Here are a few lines from the poem titled “The Mourning Palestine” to give you a glimpse of this nice poetry :

There’s a place, named Palestine
This was the place where peace dwelt
Where love and happiness always shined.
Where hope and belief were combined,
The home of Prophets, where the shrine existed
But suddenly the clouds of despair prevailed

Surprisingly brilliant, isn’t it ? But those who know my Mianwali, know that ours is a land of surprises.

With extensive study of English poetry and a bit of proper guidance Usama can certainly make his mark as a remarkable poet. Let’s wish him a happy career,  with thanks Professor Munawar Ali Malik – 21 Jan 2019

 

 

 

 

 

 

 

 

 

 

 

 

 

 

Salaam, Everybody,

Here’s a little word-building exercise:

Make Nouns from the Verbs given below :

appear
believe
carry
deliver
explain
fail
give
know
move
pack
remove  with thanks Professor Munawar Ali Malik – 22 Jan 2019

Salaam, Everybody,

Make Nouns from the given Adjectives :
active
brave
dangerous
funny
grateful
mature
new
proud
special
unable
vain   
with thanks Professor Munawar Ali Malik – 23 Jan 2019

Salaam, Everybody,

Could you make Verbs from the following Adjectives ?

active
beautiful
commercial
dear
large
light
mad
powerful
sad
wide   
with thanks Professor Munawar Ali Malik – 24 Jan 2019

Salaam, Everybody,

Let’s see how you handle this one.
Make Verbs from the given Nouns :

application
conversation
drama
government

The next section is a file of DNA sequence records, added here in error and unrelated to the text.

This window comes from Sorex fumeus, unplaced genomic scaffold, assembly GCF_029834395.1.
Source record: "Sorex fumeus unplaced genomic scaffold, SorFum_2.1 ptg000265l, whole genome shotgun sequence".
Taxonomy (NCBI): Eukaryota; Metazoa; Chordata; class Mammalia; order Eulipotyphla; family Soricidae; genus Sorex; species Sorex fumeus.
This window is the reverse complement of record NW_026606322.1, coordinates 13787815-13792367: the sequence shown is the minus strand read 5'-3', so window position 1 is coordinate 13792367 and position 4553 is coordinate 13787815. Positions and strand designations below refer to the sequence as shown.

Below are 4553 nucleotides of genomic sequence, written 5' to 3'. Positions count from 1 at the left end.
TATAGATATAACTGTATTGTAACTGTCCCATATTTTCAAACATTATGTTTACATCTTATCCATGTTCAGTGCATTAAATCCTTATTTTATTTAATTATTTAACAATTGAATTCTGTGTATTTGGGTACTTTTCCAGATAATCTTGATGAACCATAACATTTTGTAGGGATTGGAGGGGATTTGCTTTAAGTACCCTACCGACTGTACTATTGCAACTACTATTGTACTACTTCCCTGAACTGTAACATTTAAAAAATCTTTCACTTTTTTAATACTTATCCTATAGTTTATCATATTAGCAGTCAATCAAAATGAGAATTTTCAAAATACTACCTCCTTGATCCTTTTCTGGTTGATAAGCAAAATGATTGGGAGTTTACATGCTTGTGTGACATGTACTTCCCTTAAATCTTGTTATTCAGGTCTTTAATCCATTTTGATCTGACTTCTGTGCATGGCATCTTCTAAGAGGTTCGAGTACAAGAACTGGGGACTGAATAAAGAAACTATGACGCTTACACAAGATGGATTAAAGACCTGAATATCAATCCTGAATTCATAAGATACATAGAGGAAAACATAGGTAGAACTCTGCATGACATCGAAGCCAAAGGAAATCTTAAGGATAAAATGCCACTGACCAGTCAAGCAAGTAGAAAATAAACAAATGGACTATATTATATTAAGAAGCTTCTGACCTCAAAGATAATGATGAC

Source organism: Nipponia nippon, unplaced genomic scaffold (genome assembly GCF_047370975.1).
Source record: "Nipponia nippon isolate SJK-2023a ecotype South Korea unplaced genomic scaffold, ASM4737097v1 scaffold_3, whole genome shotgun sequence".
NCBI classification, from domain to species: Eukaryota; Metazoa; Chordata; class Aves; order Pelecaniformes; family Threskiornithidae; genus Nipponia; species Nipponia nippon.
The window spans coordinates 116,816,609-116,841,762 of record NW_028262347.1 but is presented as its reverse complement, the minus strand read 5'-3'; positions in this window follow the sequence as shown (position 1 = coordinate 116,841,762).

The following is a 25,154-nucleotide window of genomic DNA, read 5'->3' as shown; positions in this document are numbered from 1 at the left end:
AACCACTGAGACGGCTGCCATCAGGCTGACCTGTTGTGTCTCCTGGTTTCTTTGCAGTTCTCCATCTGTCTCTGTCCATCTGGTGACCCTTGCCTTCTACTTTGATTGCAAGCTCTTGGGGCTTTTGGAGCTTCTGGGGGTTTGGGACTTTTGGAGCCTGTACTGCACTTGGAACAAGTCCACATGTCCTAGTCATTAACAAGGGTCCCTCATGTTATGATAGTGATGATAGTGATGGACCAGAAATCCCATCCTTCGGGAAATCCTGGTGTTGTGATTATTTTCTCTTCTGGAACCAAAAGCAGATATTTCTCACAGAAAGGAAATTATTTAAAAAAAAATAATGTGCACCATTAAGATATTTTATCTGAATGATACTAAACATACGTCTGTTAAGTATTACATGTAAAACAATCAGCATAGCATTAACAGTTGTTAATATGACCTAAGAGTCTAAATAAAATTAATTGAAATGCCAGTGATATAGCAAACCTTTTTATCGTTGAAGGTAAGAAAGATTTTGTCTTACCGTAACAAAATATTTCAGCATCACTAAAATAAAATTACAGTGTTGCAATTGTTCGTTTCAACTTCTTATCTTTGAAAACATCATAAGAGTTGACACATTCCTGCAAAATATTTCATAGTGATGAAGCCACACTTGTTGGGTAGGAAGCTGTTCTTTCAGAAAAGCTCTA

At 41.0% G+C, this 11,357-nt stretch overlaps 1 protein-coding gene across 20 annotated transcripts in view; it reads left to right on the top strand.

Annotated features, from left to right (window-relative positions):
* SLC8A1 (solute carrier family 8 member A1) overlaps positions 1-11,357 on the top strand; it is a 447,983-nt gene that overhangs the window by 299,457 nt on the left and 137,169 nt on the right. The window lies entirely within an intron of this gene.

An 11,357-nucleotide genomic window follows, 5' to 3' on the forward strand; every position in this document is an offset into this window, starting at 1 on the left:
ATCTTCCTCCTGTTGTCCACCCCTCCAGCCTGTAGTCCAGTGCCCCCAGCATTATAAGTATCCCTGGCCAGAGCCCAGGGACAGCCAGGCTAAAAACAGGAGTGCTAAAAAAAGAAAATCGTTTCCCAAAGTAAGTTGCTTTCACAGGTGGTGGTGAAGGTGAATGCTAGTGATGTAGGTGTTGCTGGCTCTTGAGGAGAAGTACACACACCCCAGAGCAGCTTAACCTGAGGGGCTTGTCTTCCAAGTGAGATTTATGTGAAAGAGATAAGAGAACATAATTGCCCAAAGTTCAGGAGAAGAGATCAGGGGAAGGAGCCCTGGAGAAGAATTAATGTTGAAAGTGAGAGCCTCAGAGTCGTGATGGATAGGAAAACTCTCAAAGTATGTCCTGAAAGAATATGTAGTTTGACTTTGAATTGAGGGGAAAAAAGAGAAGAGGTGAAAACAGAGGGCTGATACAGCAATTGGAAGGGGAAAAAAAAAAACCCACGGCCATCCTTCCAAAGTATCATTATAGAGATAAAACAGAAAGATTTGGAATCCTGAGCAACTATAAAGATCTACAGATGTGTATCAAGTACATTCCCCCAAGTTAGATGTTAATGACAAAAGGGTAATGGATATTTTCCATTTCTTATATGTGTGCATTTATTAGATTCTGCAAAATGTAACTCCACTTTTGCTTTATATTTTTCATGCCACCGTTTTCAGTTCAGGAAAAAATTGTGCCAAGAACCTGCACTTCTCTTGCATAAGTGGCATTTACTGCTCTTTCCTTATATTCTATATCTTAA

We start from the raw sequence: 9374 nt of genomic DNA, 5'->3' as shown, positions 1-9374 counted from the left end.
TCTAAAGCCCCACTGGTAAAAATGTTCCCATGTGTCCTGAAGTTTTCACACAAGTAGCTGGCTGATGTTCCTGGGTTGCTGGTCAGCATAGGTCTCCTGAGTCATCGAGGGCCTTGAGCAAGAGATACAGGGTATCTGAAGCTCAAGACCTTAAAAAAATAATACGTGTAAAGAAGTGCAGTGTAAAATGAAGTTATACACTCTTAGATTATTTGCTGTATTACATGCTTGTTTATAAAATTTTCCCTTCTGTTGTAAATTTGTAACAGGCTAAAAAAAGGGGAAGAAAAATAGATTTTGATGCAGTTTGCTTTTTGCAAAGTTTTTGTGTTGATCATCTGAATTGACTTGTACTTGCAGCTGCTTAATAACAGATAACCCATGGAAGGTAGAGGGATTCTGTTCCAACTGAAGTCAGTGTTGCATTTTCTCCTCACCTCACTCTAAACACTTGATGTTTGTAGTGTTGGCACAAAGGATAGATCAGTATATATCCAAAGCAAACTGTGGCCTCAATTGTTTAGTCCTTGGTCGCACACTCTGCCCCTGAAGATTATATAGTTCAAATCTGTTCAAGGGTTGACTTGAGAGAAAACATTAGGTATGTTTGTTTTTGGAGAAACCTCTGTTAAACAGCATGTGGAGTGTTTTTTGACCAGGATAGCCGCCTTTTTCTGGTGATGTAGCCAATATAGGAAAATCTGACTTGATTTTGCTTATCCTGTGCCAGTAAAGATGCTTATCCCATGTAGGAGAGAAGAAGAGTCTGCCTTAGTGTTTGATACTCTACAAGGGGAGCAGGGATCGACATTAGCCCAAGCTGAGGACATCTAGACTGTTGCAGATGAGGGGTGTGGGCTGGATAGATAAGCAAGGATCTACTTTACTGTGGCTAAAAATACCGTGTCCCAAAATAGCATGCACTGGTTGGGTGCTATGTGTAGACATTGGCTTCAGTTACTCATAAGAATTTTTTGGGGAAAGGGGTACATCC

hospital
loss
notification
occupation
pleasure
pollution   with thanks Professor Munawar Ali Malik –  25 Jan 2019

Salaam, Everybody,

Present and Past Participle forms of Verb are often used as Adjectives . For instance

washing machine
written test

Could you give 2 more examples of each type ( two examples of Present and two of Past Participle used as Adjectives ) ?  with thanks Professor Munawar Ali Malik -26  Jan 2019

Salaam, Everybody,

Present Participle form of Verb is also used as Noun. For example :

meeting
shuttering

Could you give 3 more examples of Present Participle form of Verb commonly used as Noun ?. with thanks Professor Munawar Ali Malik – 27  Jan 2019

Salaam, Everybody,

The role of Present Participle form of Verb ( as Verb, Adjective or Noun ) is determined by its use in a phrase or sentence. For instance :

1. I saw him sitting on a sofa near the door.
( sitting = Verb )

2. The sitting Chief Minister was summoned by the court for clarification.
( sitting = Adjective )
Note : sitting as Adjective means present, For instance, Mr Usman Buzdar is the sitting CM of Punjab.

3. The Chairman said the matter would be decided at the next sitting of the committee.
( sitting = Noun )
Note : sitting as Noun means meeting.

Could you give some more examples of this type ? with thanks Professor Munawar Ali Malik – 28  Jan 2019

Salaam, Everybody,

A glimpse of variety of expression :All these sentences have exactly the same meaning.

We’ll leave for Lahore on Sunday.

We are leaving for Lahore on Sunday.

We”ll be leaving for Lahore on Sunday.

We leave for Lahore on Sunday. with thanks Professor Munawar Ali Malik – 29 Jan 2019

Salaam, Everybody,

Use of Present Simple and Present Continuous forms of Verb as Future Tense needs care. It has to be justified by a time word or phrase like today, tomorrow, this evening, next week etc. For instance :

1. I leave for Lahore today.

2. He arrives here next week.

3, Our school is opening tomorrow,

4, They are coming here next Monday. with thanks Professor Munawar Ali Malik – 30 Jan 2019

Your words for Mianwali and Mianwalians